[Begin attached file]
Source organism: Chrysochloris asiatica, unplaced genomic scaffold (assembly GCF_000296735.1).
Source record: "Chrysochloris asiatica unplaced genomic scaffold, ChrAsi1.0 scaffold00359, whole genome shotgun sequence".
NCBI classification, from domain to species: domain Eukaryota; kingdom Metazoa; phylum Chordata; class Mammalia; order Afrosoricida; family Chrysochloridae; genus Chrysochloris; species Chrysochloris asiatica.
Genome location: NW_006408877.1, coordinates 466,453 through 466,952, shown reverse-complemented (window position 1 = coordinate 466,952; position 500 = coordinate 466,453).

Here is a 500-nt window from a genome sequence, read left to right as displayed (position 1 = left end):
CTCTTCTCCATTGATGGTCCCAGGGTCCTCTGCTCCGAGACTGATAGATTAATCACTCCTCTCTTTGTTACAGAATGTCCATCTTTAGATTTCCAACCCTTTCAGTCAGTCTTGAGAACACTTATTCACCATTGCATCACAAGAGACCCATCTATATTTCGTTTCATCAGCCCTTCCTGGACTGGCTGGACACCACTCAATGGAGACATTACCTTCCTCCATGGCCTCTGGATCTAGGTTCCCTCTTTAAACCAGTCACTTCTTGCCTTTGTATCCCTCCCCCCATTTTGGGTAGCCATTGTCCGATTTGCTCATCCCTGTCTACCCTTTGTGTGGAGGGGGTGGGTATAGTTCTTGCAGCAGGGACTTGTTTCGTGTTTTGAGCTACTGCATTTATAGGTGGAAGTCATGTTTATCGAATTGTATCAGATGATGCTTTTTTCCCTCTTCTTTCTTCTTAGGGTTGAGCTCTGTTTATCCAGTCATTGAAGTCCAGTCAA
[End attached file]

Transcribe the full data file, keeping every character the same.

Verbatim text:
Source organism: Chrysochloris asiatica, unplaced genomic scaffold (assembly GCF_000296735.1).
Source record: "Chrysochloris asiatica unplaced genomic scaffold, ChrAsi1.0 scaffold00359, whole genome shotgun sequence".
NCBI classification, from domain to species: domain Eukaryota; kingdom Metazoa; phylum Chordata; class Mammalia; order Afrosoricida; family Chrysochloridae; genus Chrysochloris; species Chrysochloris asiatica.
Genome location: NW_006408877.1, coordinates 466,453 through 466,952, shown reverse-complemented (window position 1 = coordinate 466,952; position 500 = coordinate 466,453).

Here is a 500-nt window from a genome sequence, read left to right as displayed (position 1 = left end):
CTCTTCTCCATTGATGGTCCCAGGGTCCTCTGCTCCGAGACTGATAGATTAATCACTCCTCTCTTTGTTACAGAATGTCCATCTTTAGATTTCCAACCCTTTCAGTCAGTCTTGAGAACACTTATTCACCATTGCATCACAAGAGACCCATCTATATTTCGTTTCATCAGCCCTTCCTGGACTGGCTGGACACCACTCAATGGAGACATTACCTTCCTCCATGGCCTCTGGATCTAGGTTCCCTCTTTAAACCAGTCACTTCTTGCCTTTGTATCCCTCCCCCCATTTTGGGTAGCCATTGTCCGATTTGCTCATCCCTGTCTACCCTTTGTGTGGAGGGGGTGGGTATAGTTCTTGCAGCAGGGACTTGTTTCGTGTTTTGAGCTACTGCATTTATAGGTGGAAGTCATGTTTATCGAATTGTATCAGATGATGCTTTTTTCCCTCTTCTTTCTTCTTAGGGTTGAGCTCTGTTTATCCAGTCATTGAAGTCCAGTCAA